Smoke & mirrors.The Politics of Medicine


Canberrans woke up this morning to the sounds & sights  of the Media lamenting the fact that “Canberrans are the most likely to be slugged fees for Medicare services

A dramatic description followed describing how the latest AIHW report had shocking statistics about healthcare costs for our local community.

Healthcare Consumer representatives passionately urged us to dispel the “myth”that Canberra is a wealthy community and wanted us to believe that the average GP consultation in the ACT costs $85-$95 per visit !

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It really sounds atrocious does’t it ?

Until we do a bit of factchecking:

Question:

Does the average GP consult in the ACT cost $85-$95 per visit ?

Answer:

The median out of pocket cost for a GP visit in the ACT is $32.

The Medicare rebate for a standard GP visit is just under $38

The median cost to visit a GP in Canberra is thus $70. In most Clinics the medicare rebate is refunded on the spot so these patients are only out of pocket $32 when they walk out of the door.

Even at the high end of the range (90th percentile) the out of pocket cost is only $51 which is a fair cry from the claimed average cost for a consult.

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The preceding discussion makes the assumption that all Canberrans pay to see a GP which could not be further from the truth.

The data shows that 36% of all Canberrans did not pay a cent out of pocket when they saw their GP – their GPs discounted their service to the paltry $38 that the Medicare rebate is worth.

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Question:

Is it a myth that the ACT is a wealthy community ?

Answer:

Our most reliable source of information on this matter is the Census and the numbers are very clear:

ACT Household weekly incomes in 2016 were $300 more than the national median pay !

(As ironically also reported by the same Canberra Times)

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Research tells us that Australians attend their GPs 4 – 7 times a year. Assuming that we are at the upper end of the scale (which would not be true) the mean approximate out of pocket cost per year for a Canberran to see their GP is $32 x 7 x 64% which adds up to $143 a year or less than $3 per week.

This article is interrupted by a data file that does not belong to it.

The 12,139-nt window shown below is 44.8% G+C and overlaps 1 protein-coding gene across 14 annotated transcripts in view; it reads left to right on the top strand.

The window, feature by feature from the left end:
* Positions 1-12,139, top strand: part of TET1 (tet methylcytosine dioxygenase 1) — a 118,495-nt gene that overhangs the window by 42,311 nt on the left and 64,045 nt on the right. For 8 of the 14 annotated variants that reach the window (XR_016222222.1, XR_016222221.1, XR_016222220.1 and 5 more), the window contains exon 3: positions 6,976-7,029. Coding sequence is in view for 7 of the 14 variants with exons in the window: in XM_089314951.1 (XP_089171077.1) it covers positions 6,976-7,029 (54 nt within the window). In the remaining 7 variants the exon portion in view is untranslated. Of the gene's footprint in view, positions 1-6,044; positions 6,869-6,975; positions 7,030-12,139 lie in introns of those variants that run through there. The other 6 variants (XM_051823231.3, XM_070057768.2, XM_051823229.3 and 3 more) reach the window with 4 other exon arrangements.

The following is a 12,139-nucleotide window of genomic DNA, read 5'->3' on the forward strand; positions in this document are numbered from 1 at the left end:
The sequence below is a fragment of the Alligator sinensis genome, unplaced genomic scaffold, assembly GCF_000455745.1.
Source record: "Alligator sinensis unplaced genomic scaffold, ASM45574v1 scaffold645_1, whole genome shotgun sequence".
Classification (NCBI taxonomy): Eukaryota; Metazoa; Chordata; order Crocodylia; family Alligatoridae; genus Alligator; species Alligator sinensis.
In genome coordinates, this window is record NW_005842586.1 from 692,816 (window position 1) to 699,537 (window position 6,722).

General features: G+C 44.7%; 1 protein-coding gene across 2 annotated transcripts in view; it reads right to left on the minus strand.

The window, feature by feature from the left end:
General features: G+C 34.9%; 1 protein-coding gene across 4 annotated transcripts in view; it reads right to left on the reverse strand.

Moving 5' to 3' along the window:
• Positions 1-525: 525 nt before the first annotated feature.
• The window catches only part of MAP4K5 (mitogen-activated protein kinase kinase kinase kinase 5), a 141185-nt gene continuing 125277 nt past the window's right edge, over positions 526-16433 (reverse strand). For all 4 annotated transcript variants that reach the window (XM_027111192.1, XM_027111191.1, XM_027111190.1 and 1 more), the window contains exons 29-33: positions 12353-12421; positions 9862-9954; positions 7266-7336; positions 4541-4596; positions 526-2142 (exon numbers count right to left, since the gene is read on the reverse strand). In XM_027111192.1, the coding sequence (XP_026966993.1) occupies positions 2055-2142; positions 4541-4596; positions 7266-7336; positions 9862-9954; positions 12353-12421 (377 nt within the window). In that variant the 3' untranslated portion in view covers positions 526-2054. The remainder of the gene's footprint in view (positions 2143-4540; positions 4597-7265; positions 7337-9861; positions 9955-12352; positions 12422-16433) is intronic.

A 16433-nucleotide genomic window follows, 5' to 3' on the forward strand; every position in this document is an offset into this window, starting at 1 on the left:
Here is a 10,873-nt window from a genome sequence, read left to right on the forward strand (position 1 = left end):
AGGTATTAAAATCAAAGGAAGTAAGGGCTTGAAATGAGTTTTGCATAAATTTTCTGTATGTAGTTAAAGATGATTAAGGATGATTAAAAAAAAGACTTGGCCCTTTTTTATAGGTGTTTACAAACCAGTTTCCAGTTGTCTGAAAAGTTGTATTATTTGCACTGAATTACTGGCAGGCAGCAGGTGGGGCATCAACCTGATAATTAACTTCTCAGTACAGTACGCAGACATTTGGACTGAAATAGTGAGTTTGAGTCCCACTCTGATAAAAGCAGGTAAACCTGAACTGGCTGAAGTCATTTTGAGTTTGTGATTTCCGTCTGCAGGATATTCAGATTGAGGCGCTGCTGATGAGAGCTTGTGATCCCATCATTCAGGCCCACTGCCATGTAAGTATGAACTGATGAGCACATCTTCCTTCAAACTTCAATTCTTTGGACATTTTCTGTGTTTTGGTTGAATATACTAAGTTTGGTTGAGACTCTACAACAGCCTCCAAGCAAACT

And this is a community with an average weekly gross household income of $ 2, 070.

The numbers speak for themselves – We ARE a wealthy community in the ACT!

And let’s not forget that 36% of Canberrans are not paying at all to see their GPs.

Question:

Why are GPs simply not bulkbilling all of their patients ?

Answer:

I have discussed this matter in great detail in the past.

The short answer is that the unthawing of the medicare freeze is a massive conjob and reflects a current increase of less than 60 cents on a standard bulkbilled GP consult.

The so-called freeze started in in 2013 however the Government’s indexation of Medicare rebates has never kept pace with the rising cost of medical practice.

On average AWE and CPI increases by 3% a year. Practice costs rise by the same amount.

Medicare rebates, from the 1980s up to the freeze has only been rising by 1.7% on average per year.

It is therefore not rocket science to understand why the current recommended AMA fee for a standard GP consultation is more than double the current Medicare rebate for the same service.

GP Clinics are small businesses and the income from the Clinical work need to pay for all expenses, not just the GP’s income.

The cost of running a business in the ACT is extraordinarily high and small clinics such as ours are struggling to survive.

Many of us are recognising the writing on the wall and it has an impact on us and our patients.

In our case we have had to fold and join another clinic and we hope & pray it will be to the benefit of all, doctors and patients.

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2 Responses to Smoke & mirrors.The Politics of Medicine

  1. maxkamien says:

    Vote Thinus for MOH !. Enjoy and learn from the rants and raves. But will Ochre put conditions on them? I remember the Kippax Health Centre of the Whitlam era. Through the entrance and Private doctors on the left and salaried doctors on the right. The private doctors called their salaried ‘colleagues’ “Government Bludgers”. The Salaried returned the compliment with “rapacious bastards’ over there. As a true blue academic (then a rare and reviled species) I counted the number of patients seen per day for the previous 2 months by each group. The GBs averaged 3 more patients per week.
    The young Centre receptionist looked like an advertisement for hay fever. I suggested she see one of the doctors. She was not keen: ” I wouldn’t see any of them” , she said, ” They ask you all about your family and your sex life. I go to old Dr D…. down the road. He just asks you what’s wrong and gives you some pills. Gets on with it ‘e does”..

    • Thinus says:

      I checked Ochre out very carefully before we made the decision.
      They may a Corporate but my feedback from doctors working there and patients I share with them are positive.
      I trust that my clinical work will only improve once I am no longer distracted by the “business of medicine”

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